3. Provide preemptive intervention. Whether students are catching up or ready for AP, a proactive approach will improve foundational skills, and prevent future difficulties like inclusion in Tiers 2 or 3 instruction, or remedial credit recovery. Engage all students, maintain focus, and keep behavior in check with game-like activities and real-world projects. Tip:  Math requires regular practice and repetition. Building Blocks provides instruction based on each student’s unique understanding and learning trajectory. Students play a series of games based on their abilities, and progress automatically through the program once they master each math concept. If a student struggles to understand a particular concept, Building Blocks delivers content and games designed to improve his or her fundamental understanding through targeted remediation and feedback. Students develop the necessary math skills at their own pace, aligning the learning experience with their natural development.
  4. Remediate skill deficiencies. Summer programs should ensure a good match between the content and the grade level desired. For one, a scaffolded approach to RTI (response to intervention) can raise student progress, and help close the achievement gap. Commercial curriculum solutions provide built-in data capture with formative, interim and summative assessments—so you can effectively place students where they need to be, and monitor progress. Tip: SRA FLEX Literacy for Grades 3-12 reading intervention meets each student at their lowest skill gap, so no matter their reading level, students are kept engaged and interested.
  5. Accelerate progress.  Speed each student’s academic edge by first reinforcing the reading and math objectives taught during regular school days. Next, strengthen and stretch math and ELA skills using evidence-based developmental texts and computer-based activities that accelerate students beyond their actual grade. You can further transform learning by introducing content and concepts students will face in the new school year. Tips:  To accelerate reading abilities, children in Early Interventions In Reading (EIR) receive 20–30 minutes a day of supplemental instruction in addition to a strong core reading program. EIR follows a three-day routine in grades 1-2 and a five-day routine in grades 3-4 using fast-paced, relatively short lessons. And, Building Blocks is being used widely in summer schools to increase students’ skills and confidence in math—a critical skill for today’s economy. Students use Building Blocks to catch up to grade level math requirements, or accelerate math performance above grade level.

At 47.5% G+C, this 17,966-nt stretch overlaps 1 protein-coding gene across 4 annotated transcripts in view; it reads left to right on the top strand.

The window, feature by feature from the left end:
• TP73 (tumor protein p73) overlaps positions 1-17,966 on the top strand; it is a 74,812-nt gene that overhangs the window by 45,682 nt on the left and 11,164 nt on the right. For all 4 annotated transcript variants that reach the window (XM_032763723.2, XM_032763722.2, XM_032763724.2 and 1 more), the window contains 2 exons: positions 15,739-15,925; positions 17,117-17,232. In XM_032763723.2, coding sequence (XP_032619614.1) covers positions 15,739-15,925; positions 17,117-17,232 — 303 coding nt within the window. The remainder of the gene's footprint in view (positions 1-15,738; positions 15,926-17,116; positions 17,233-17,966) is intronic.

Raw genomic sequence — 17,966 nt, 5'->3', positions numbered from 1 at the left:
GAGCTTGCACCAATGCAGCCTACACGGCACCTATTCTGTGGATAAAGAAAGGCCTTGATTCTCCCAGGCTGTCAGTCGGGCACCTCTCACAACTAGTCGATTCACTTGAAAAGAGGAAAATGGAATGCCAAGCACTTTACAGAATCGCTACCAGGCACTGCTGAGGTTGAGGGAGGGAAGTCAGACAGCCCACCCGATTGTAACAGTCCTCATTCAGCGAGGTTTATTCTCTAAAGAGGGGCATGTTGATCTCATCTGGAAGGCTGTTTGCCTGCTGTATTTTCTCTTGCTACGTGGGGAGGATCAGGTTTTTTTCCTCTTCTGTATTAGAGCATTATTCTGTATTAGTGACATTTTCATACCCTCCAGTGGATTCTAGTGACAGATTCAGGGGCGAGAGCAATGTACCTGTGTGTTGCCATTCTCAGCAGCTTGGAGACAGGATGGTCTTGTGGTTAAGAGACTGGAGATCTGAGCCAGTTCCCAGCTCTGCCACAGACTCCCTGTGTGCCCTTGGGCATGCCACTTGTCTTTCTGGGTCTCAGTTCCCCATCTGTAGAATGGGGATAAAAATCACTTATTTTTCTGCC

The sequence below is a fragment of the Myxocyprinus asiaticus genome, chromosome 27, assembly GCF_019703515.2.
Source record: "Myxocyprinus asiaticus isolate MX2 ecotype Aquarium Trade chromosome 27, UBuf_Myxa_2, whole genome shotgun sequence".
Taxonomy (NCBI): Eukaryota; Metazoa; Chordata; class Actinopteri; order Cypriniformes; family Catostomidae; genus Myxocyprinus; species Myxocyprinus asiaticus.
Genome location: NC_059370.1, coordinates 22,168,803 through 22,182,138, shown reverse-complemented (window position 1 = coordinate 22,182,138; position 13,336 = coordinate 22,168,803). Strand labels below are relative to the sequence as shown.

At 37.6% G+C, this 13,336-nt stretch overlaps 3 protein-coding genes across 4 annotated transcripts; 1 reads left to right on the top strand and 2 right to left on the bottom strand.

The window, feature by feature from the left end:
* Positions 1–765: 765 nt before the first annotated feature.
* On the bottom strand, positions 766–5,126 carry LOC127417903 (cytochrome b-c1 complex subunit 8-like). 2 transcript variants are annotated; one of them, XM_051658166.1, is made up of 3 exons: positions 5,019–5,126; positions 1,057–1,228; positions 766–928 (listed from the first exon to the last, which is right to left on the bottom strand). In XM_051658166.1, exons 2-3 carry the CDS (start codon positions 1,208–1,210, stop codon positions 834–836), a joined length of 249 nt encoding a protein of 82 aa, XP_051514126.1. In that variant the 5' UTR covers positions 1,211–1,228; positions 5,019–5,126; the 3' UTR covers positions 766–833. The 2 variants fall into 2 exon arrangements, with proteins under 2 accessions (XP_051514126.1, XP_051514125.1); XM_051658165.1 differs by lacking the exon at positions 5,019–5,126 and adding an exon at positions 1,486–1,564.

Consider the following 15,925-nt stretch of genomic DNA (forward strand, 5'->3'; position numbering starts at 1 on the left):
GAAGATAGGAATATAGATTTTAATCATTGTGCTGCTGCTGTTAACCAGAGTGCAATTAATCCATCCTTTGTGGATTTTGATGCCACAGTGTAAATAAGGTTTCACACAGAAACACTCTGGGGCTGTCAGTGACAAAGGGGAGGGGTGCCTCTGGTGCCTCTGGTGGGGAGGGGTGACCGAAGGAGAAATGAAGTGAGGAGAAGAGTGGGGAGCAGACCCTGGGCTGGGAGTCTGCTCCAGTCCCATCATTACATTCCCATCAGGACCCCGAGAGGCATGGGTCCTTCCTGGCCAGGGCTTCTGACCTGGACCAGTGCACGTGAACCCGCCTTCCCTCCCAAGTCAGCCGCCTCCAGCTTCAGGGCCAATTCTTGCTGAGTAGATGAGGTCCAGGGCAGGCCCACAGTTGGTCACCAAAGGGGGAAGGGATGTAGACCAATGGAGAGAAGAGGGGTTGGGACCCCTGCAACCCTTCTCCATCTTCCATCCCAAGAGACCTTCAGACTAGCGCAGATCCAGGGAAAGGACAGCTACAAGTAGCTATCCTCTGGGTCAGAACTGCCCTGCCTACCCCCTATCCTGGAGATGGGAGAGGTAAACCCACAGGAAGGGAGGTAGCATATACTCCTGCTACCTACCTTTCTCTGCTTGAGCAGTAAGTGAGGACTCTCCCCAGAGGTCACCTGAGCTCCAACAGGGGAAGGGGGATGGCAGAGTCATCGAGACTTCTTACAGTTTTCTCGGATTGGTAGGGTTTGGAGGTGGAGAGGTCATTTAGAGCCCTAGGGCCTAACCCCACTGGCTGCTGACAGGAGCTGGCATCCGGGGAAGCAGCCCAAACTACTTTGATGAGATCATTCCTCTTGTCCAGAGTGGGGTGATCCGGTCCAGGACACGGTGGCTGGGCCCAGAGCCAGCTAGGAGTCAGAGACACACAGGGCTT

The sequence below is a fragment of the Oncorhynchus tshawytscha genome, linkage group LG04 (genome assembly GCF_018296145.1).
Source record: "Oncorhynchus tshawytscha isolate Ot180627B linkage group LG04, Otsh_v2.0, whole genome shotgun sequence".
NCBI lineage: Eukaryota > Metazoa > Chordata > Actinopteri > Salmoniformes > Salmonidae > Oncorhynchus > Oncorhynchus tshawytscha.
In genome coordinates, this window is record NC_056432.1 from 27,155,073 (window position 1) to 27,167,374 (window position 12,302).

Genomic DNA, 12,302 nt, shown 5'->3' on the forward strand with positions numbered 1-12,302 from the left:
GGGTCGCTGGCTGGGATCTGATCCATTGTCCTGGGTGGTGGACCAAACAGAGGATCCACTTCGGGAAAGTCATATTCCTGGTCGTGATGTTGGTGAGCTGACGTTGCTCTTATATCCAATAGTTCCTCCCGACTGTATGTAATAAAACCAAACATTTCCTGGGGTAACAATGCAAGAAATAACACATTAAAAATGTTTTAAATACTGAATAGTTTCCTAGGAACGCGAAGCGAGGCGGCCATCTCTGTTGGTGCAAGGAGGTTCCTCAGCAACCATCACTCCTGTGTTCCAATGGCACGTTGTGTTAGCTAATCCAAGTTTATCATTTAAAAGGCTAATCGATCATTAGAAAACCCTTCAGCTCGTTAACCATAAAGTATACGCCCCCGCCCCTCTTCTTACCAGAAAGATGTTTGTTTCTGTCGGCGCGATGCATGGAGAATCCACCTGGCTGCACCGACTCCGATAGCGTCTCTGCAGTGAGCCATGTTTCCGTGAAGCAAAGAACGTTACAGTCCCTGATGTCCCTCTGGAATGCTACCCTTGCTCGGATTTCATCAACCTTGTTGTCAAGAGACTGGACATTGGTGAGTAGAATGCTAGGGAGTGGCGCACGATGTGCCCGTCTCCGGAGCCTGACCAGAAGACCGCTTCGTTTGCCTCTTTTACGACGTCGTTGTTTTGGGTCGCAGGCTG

6. Enrich the curriculum. Go beyond the expected instruction in numeracy and literacy by adding enrichment in science, arts, physical education, sports, STEM, computer coding, community service, and more. Nurture the connection between doing the things children and adolescents love, and learning around their interests. Tip:  Project-based learning provides highly relevant instructional support that makes content more engaging for struggling students. SRA FLEX Literacy Projects Experience quickly boosts literacy skills through reading, writing-centered activities, and group collaboration.

Summer programs enhanced with strong curriculum solutions can go a long way toward arresting the summer learning loss and closing up achievement disparities.  They can help stop the year-over-year accumulation of deficits that can lead to achievement gaps preventing later success. Grades, behavior and attendance all improve with the running start kids have when they return to school.

Explore summer sensations from McGraw-Hill Education now.

About Author

Posts from the McGraw-Hill Education Social Media & Content team.

Leave A Reply